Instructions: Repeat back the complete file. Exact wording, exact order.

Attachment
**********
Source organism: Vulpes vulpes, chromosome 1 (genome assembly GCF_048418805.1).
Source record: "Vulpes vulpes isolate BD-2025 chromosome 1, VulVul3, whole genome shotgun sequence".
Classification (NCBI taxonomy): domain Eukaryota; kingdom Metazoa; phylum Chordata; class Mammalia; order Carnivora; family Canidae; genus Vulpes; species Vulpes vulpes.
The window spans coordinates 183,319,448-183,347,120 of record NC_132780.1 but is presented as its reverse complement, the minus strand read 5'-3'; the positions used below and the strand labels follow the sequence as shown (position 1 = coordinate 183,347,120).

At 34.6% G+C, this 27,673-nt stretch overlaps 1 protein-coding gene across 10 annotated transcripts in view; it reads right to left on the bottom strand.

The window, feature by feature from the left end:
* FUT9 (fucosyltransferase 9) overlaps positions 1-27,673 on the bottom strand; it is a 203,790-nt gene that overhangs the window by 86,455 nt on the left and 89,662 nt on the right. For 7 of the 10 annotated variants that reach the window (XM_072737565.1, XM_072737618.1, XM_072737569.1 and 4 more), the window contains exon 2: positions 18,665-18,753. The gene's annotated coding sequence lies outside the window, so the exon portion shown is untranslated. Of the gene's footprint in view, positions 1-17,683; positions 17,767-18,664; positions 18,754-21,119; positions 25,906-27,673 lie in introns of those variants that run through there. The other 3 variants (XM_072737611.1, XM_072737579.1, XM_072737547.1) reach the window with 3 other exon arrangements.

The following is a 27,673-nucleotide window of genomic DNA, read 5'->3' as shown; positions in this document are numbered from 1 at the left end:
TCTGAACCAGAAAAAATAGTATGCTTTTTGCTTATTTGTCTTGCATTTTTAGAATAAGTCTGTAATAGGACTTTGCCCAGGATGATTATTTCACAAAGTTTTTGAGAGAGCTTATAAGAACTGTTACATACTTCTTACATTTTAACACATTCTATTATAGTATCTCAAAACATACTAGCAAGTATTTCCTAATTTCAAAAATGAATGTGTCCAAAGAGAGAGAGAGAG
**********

Source organism: Vulpes vulpes, chromosome 1 (genome assembly GCF_048418805.1).
Source record: "Vulpes vulpes isolate BD-2025 chromosome 1, VulVul3, whole genome shotgun sequence".
Classification (NCBI taxonomy): domain Eukaryota; kingdom Metazoa; phylum Chordata; class Mammalia; order Carnivora; family Canidae; genus Vulpes; species Vulpes vulpes.
The window spans coordinates 183,319,448-183,347,120 of record NC_132780.1 but is presented as its reverse complement, the minus strand read 5'-3'; the positions used below and the strand labels follow the sequence as shown (position 1 = coordinate 183,347,120).

At 34.6% G+C, this 27,673-nt stretch overlaps 1 protein-coding gene across 10 annotated transcripts in view; it reads right to left on the bottom strand.

The window, feature by feature from the left end:
* FUT9 (fucosyltransferase 9) overlaps positions 1-27,673 on the bottom strand; it is a 203,790-nt gene that overhangs the window by 86,455 nt on the left and 89,662 nt on the right. For 7 of the 10 annotated variants that reach the window (XM_072737565.1, XM_072737618.1, XM_072737569.1 and 4 more), the window contains exon 2: positions 18,665-18,753. The gene's annotated coding sequence lies outside the window, so the exon portion shown is untranslated. Of the gene's footprint in view, positions 1-17,683; positions 17,767-18,664; positions 18,754-21,119; positions 25,906-27,673 lie in introns of those variants that run through there. The other 3 variants (XM_072737611.1, XM_072737579.1, XM_072737547.1) reach the window with 3 other exon arrangements.

The following is a 27,673-nucleotide window of genomic DNA, read 5'->3' as shown; positions in this document are numbered from 1 at the left end:
TCTGAACCAGAAAAAATAGTATGCTTTTTGCTTATTTGTCTTGCATTTTTAGAATAAGTCTGTAATAGGACTTTGCCCAGGATGATTATTTCACAAAGTTTTTGAGAGAGCTTATAAGAACTGTTACATACTTCTTACATTTTAACACATTCTATTATAGTATCTCAAAACATACTAGCAAGTATTTCCTAATTTCAAAAATGAATGTGTCCAAAGAGAGAGAGAGAG